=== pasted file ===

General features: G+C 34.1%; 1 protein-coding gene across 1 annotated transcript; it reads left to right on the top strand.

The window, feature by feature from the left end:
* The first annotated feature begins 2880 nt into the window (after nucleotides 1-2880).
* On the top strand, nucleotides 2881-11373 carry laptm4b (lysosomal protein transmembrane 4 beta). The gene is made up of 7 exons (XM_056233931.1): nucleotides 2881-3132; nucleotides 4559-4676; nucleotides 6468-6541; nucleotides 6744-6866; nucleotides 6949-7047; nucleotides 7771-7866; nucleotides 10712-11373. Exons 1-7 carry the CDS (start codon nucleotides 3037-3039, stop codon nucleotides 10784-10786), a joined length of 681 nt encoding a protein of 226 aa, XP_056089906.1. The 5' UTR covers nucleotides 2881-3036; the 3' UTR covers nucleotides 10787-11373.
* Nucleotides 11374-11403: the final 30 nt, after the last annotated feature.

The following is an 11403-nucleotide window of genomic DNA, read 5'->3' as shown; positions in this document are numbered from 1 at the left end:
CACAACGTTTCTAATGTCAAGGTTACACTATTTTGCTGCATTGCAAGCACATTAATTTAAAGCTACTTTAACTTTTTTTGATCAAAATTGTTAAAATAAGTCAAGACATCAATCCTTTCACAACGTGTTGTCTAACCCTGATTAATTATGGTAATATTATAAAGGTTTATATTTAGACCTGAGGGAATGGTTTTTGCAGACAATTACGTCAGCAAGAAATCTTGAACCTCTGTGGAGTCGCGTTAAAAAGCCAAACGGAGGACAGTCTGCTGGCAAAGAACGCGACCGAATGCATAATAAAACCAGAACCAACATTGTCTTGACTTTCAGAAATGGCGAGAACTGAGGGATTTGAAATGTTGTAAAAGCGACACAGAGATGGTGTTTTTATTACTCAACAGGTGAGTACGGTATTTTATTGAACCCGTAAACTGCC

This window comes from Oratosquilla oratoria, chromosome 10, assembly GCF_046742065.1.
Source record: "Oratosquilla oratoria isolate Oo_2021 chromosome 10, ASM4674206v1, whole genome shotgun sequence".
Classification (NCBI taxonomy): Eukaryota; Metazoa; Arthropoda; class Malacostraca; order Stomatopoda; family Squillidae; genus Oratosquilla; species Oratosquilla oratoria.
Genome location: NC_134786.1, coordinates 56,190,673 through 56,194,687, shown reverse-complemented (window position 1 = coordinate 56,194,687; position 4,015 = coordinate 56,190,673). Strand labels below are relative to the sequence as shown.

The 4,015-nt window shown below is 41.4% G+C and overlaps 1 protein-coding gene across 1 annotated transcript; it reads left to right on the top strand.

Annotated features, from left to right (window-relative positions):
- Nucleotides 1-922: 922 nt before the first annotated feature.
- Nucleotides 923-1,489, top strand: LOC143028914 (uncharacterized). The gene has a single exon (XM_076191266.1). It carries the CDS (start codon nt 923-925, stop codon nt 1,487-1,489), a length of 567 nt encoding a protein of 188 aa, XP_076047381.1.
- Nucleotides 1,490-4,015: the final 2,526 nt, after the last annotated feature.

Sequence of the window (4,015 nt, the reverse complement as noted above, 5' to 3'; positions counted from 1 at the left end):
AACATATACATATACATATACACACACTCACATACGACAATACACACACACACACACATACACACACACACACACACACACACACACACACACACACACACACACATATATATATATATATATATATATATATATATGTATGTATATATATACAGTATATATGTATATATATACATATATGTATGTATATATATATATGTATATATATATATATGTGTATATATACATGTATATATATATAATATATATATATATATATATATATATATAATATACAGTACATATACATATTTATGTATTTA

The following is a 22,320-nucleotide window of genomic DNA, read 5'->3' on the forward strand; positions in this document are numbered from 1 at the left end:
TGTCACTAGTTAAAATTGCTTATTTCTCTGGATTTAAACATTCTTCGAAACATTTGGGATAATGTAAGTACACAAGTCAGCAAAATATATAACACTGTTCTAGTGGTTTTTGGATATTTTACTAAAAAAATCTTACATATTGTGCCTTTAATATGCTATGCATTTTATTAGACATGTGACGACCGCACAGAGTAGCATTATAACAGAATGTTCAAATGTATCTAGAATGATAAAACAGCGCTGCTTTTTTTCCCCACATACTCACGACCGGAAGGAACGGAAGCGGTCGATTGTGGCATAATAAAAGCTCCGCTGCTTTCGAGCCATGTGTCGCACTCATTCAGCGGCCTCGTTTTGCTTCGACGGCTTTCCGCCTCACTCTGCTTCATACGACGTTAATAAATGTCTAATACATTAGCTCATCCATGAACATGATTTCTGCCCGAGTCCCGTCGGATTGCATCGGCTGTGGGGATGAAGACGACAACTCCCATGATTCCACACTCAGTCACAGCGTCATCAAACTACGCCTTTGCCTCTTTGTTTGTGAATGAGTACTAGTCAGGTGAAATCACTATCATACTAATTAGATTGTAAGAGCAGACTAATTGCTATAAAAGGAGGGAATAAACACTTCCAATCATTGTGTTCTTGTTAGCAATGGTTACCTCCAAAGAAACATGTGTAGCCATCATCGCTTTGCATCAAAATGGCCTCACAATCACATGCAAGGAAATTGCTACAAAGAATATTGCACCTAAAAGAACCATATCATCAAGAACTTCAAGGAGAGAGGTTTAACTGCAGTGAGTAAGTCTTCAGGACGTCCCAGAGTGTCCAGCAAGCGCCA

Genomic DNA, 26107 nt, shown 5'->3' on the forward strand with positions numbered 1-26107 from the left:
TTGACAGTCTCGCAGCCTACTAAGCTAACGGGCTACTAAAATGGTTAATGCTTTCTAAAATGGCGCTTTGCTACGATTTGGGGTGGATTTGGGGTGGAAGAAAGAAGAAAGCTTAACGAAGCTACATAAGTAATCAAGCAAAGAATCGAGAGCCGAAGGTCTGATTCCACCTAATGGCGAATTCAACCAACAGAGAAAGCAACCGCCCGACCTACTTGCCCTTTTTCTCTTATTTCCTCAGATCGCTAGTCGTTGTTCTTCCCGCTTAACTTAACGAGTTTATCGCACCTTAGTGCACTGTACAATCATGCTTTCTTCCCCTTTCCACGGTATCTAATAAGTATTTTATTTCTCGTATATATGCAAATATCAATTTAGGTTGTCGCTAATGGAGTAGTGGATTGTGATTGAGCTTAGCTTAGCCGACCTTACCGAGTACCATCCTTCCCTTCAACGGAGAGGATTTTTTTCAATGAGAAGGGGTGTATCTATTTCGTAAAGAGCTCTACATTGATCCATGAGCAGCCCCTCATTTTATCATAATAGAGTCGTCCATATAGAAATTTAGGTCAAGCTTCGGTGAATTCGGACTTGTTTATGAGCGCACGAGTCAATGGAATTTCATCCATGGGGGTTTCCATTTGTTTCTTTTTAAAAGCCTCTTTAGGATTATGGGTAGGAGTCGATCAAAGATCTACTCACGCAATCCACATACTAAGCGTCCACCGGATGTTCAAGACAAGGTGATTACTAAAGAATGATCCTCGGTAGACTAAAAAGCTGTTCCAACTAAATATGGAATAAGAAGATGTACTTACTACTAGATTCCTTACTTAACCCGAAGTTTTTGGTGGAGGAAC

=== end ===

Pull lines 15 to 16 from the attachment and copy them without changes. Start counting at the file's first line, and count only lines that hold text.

- Nucleotides 923-1,489, top strand: LOC143028914 (uncharacterized). The gene has a single exon (XM_076191266.1). It carries the CDS (start codon nt 923-925, stop codon nt 1,487-1,489), a length of 567 nt encoding a protein of 188 aa, XP_076047381.1.
- Nucleotides 1,490-4,015: the final 2,526 nt, after the last annotated feature.